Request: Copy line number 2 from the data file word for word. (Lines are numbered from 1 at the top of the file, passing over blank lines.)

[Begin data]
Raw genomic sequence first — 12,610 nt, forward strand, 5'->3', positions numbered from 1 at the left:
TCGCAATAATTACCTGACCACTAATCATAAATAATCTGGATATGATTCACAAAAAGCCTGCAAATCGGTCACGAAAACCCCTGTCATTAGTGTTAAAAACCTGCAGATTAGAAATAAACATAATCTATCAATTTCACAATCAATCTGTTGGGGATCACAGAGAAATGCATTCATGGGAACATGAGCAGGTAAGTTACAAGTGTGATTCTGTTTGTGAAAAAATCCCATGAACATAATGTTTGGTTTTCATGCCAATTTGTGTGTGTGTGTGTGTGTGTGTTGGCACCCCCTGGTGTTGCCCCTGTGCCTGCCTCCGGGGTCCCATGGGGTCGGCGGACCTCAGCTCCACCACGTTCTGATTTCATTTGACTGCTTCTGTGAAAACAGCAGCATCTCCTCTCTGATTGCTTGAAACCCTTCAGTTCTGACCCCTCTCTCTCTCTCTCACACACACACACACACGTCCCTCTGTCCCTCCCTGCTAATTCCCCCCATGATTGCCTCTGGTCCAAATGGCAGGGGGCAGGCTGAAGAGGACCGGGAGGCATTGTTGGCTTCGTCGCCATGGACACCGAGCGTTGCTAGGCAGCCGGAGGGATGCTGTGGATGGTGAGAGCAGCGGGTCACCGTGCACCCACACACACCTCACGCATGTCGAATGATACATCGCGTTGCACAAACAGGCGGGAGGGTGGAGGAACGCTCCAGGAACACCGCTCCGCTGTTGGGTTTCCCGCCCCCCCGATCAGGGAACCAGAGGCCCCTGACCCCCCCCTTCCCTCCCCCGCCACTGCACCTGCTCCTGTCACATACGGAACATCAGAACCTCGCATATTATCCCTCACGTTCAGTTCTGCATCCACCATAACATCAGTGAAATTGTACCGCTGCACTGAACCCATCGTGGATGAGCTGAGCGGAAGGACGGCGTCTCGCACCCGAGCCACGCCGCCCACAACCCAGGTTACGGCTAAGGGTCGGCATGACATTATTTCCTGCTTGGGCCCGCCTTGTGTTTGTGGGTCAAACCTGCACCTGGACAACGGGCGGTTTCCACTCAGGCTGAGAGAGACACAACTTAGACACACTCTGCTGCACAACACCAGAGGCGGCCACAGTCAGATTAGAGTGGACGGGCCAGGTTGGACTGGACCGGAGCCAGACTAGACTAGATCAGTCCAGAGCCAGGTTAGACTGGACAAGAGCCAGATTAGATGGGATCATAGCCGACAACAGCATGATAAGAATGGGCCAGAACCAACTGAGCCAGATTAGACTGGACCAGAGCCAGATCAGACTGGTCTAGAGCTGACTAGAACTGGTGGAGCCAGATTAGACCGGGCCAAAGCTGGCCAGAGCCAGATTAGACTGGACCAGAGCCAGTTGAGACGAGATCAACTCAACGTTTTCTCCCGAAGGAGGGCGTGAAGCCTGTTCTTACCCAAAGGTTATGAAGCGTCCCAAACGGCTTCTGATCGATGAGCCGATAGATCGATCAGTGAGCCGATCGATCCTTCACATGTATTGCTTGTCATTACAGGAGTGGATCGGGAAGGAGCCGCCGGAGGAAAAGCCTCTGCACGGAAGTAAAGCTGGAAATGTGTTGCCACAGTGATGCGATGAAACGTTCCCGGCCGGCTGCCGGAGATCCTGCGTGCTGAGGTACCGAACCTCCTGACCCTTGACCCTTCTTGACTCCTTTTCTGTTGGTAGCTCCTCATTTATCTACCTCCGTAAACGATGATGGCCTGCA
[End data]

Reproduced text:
TCGCAATAATTACCTGACCACTAATCATAAATAATCTGGATATGATTCACAAAAAGCCTGCAAATCGGTCACGAAAACCCCTGTCATTAGTGTTAAAAACCTGCAGATTAGAAATAAACATAATCTATCAATTTCACAATCAATCTGTTGGGGATCACAGAGAAATGCATTCATGGGAACATGAGCAGGTAAGTTACAAGTGTGATTCTGTTTGTGAAAAAATCCCATGAACATAATGTTTGGTTTTCATGCCAATTTGTGTGTGTGTGTGTGTGTGTGTTGGCACCCCCTGGTGTTGCCCCTGTGCCTGCCTCCGGGGTCCCATGGGGTCGGCGGACCTCAGCTCCACCACGTTCTGATTTCATTTGACTGCTTCTGTGAAAACAGCAGCATCTCCTCTCTGATTGCTTGAAACCCTTCAGTTCTGACCCCTCTCTCTCTCTCTCACACACACACACACACGTCCCTCTGTCCCTCCCTGCTAATTCCCCCCATGATTGCCTCTGGTCCAAATGGCAGGGGGCAGGCTGAAGAGGACCGGGAGGCATTGTTGGCTTCGTCGCCATGGACACCGAGCGTTGCTAGGCAGCCGGAGGGATGCTGTGGATGGTGAGAGCAGCGGGTCACCGTGCACCCACACACACCTCACGCATGTCGAATGATACATCGCGTTGCACAAACAGGCGGGAGGGTGGAGGAACGCTCCAGGAACACCGCTCCGCTGTTGGGTTTCCCGCCCCCCCGATCAGGGAACCAGAGGCCCCTGACCCCCCCCTTCCCTCCCCCGCCACTGCACCTGCTCCTGTCACATACGGAACATCAGAACCTCGCATATTATCCCTCACGTTCAGTTCTGCATCCACCATAACATCAGTGAAATTGTACCGCTGCACTGAACCCATCGTGGATGAGCTGAGCGGAAGGACGGCGTCTCGCACCCGAGCCACGCCGCCCACAACCCAGGTTACGGCTAAGGGTCGGCATGACATTATTTCCTGCTTGGGCCCGCCTTGTGTTTGTGGGTCAAACCTGCACCTGGACAACGGGCGGTTTCCACTCAGGCTGAGAGAGACACAACTTAGACACACTCTGCTGCACAACACCAGAGGCGGCCACAGTCAGATTAGAGTGGACGGGCCAGGTTGGACTGGACCGGAGCCAGACTAGACTAGATCAGTCCAGAGCCAGGTTAGACTGGACAAGAGCCAGATTAGATGGGATCATAGCCGACAACAGCATGATAAGAATGGGCCAGAACCAACTGAGCCAGATTAGACTGGACCAGAGCCAGATCAGACTGGTCTAGAGCTGACTAGAACTGGTGGAGCCAGATTAGACCGGGCCAAAGCTGGCCAGAGCCAGATTAGACTGGACCAGAGCCAGTTGAGACGAGATCAACTCAACGTTTTCTCCCGAAGGAGGGCGTGAAGCCTGTTCTTACCCAAAGGTTATGAAGCGTCCCAAACGGCTTCTGATCGATGAGCCGATAGATCGATCAGTGAGCCGATCGATCCTTCACATGTATTGCTTGTCATTACAGGAGTGGATCGGGAAGGAGCCGCCGGAGGAAAAGCCTCTGCACGGAAGTAAAGCTGGAAATGTGTTGCCACAGTGATGCGATGAAACGTTCCCGGCCGGCTGCCGGAGATCCTGCGTGCTGAGGTACCGAACCTCCTGACCCTTGACCCTTCTTGACTCCTTTTCTGTTGGTAGCTCCTCATTTATCTACCTCCGTAAACGATGATGGCCTGCA